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What we want in tomorrow’s car: in-car internet, entertainment and active safety features

by GfK / AutoScout24 , 11.12.2014

GfK and AutoScout24 surveyed around 8,800 people for the report ‘The Cars We Want Tomorrow’. Drivers aged 18-65 in seven European countries (Austria, Belgium, France, Germany, Italy, the Netherlands and Spain), were surveyed on a wide range of topics from safety to cost, comfort to the environment, connectivity to design. Here we look at the functions drivers expect from tomorrow’s cars, from in-car internet to entertainment systems, to driver support systems.

The connected car

Almost half (49%) of Europeans want fast internet access in their vehicle, with the biggest appetite for a connected vehicle coming from 40-49 year olds (53%), higher than 18-29 year olds at 46%. The break out by country studied shows Spanish (66%) and Italian (61%) drivers leading the way, with German (39%) and Dutch (33%) drivers a little less enthusiastic about internet connected cars. Whether tomorrow’s car is wi-fi enabled or not, what is clear is that the car of the future is going to be increasingly intelligent and capable of taking over more tasks from drivers.

Safety and driver support functions come first

In the survey, driver support safety features such as early hazard recognition and active intervention by the car in dangerous situations are top rated, with 82% of Europeans agreeing that they are ‘particularly important’. The same number (82%), support the eCall function in their future vehicle, making emergency calls following an accident. Next, at 77% for Europe, is an intelligent traffic congestion avoidance system followed by relevant traffic information displayed on the windscreen (68%). At 77% Italians are most open to these technical innovations, compared to the Dutch who at 55% are less interested.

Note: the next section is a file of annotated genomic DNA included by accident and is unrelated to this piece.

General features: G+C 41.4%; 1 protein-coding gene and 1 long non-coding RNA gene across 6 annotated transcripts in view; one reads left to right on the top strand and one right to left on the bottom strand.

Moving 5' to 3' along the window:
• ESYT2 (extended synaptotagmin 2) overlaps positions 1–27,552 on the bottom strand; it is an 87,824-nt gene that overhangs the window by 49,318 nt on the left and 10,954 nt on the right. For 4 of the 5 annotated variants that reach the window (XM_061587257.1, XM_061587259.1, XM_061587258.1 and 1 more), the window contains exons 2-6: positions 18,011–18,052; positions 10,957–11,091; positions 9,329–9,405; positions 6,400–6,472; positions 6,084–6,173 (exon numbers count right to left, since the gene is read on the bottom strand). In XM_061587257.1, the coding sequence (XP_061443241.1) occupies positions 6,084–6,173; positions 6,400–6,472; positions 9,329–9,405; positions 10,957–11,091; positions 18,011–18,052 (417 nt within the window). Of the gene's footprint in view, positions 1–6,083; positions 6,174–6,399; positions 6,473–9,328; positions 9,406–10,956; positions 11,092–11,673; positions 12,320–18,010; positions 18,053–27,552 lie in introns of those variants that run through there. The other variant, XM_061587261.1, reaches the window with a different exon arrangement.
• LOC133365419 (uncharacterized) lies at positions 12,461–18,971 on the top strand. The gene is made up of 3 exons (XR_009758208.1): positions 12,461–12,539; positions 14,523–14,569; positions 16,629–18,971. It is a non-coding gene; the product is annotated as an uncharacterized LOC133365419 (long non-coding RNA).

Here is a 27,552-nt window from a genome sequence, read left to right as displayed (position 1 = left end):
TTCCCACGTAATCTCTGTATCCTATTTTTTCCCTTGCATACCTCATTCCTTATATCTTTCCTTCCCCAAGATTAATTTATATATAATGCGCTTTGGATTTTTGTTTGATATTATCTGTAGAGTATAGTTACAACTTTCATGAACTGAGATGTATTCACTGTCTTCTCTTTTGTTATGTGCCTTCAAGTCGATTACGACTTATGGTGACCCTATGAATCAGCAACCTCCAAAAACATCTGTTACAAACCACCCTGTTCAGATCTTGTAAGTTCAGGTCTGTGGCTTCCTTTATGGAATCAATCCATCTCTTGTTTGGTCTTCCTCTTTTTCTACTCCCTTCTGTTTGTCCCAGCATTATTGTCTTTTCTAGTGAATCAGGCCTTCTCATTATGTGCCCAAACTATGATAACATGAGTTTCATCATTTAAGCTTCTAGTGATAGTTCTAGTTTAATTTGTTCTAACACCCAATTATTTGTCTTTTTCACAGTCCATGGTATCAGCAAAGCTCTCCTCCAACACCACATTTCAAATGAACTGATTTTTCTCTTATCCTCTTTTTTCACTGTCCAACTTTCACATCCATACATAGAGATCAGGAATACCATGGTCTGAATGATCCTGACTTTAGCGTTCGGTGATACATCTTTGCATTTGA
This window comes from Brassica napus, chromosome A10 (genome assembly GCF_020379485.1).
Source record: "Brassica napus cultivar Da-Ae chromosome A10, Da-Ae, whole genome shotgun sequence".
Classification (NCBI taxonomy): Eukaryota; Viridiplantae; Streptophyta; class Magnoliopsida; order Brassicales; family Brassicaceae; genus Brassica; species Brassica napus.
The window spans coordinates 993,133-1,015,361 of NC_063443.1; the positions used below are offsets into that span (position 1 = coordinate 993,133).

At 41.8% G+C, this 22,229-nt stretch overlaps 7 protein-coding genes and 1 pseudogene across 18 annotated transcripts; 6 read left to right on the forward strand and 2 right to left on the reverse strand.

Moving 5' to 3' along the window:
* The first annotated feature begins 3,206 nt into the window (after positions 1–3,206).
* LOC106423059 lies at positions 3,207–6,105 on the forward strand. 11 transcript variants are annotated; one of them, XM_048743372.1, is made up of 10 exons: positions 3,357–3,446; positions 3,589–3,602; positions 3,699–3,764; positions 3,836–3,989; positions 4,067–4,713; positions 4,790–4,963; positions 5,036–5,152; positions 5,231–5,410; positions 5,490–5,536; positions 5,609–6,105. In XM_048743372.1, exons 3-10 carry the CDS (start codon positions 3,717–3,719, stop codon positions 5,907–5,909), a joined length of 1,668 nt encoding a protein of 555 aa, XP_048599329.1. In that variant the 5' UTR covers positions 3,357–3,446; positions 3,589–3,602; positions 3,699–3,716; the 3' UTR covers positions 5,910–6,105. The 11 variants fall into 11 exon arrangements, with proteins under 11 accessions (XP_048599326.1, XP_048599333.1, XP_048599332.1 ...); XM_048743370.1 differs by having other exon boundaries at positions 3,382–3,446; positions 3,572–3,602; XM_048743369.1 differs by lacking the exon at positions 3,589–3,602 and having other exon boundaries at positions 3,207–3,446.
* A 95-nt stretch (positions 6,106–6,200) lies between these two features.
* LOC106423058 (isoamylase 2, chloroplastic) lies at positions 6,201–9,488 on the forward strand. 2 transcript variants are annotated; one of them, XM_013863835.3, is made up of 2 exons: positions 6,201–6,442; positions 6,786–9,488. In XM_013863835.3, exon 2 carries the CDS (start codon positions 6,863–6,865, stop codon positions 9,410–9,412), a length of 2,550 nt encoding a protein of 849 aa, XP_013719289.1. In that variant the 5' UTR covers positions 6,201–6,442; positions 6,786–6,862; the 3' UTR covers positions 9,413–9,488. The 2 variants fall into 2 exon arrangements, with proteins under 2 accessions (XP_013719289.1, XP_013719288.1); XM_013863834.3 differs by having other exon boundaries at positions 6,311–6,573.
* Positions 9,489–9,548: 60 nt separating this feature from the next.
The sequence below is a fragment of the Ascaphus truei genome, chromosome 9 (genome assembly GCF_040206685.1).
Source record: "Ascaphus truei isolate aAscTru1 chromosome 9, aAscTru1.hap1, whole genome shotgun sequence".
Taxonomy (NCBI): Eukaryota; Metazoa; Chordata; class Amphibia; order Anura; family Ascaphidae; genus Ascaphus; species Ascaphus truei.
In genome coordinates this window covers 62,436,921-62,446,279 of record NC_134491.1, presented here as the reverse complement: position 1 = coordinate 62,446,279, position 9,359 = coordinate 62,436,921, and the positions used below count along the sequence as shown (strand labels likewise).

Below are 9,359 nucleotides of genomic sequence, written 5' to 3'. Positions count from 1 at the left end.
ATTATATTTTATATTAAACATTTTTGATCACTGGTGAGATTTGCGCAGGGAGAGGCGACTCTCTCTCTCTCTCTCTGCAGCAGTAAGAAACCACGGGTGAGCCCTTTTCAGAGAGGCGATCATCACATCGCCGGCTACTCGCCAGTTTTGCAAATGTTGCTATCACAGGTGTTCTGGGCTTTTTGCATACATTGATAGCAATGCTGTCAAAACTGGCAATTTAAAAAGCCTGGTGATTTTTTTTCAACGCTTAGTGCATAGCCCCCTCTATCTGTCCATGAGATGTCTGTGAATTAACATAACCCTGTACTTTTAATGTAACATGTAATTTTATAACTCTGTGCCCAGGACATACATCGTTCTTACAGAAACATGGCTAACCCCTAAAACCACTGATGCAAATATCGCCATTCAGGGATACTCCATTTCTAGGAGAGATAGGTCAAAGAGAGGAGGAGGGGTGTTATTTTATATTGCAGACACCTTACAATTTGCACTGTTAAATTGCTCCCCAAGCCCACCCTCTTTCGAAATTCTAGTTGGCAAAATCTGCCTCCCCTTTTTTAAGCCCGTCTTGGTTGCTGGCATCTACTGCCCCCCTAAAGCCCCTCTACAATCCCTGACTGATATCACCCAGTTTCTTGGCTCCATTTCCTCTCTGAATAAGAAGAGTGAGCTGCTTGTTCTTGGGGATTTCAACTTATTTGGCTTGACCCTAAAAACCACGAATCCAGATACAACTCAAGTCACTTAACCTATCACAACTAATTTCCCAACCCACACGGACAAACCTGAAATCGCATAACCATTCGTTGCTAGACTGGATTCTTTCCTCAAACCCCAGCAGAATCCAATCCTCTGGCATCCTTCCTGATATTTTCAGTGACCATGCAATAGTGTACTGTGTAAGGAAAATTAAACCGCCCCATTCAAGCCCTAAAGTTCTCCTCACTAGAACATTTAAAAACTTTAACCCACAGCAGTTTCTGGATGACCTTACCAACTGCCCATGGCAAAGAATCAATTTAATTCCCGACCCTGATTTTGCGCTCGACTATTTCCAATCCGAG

In-car entertainment systems: a higher priority for high earners and parents

Half of Europeans (50%) would like a comprehensive in-car entertainment system, making this of less importance than safety features. But this isn’t the case across the board: higher earners and parents expect the car of the future to come with a comprehensive entertainment system. Six in 10 (59%) of respondents with a net income of EUR 3,000 per month or above expect the car of the future to come with a comprehensive entertainment system. It is also the same figure for drivers with children 16 or under.

A modular approach to updating functions in the future

Whatever the function, the development cycles for on-board electronics are getting shorter. This means equipment that is state-of-the-art today will become obsolete far more quickly than at present. The research shows that despite this very few Europeans are prepared to switch cars more frequently to get the latest functions. Only two in 10 (19%) would consider changing their vehicle every two to three years.

One option will be to go modular. Twice as many people (40%) could be persuaded to swap individual components in their cars during the equipment's lifespan. Thomas Weiss, Editor-in-Chief of AutoScout24 Magazine, says: "Modular solutions will enable on-board electronics systems to be brought up to date without requiring the driver to replace the entire vehicle. This will become all the more important if standards for autonomous or semi-autonomous driving are enforced."

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There are five articles in this series covering safety, cost, budget, functions and mobility. Read the full study for free at:www.thecarswewanttomorrow.com

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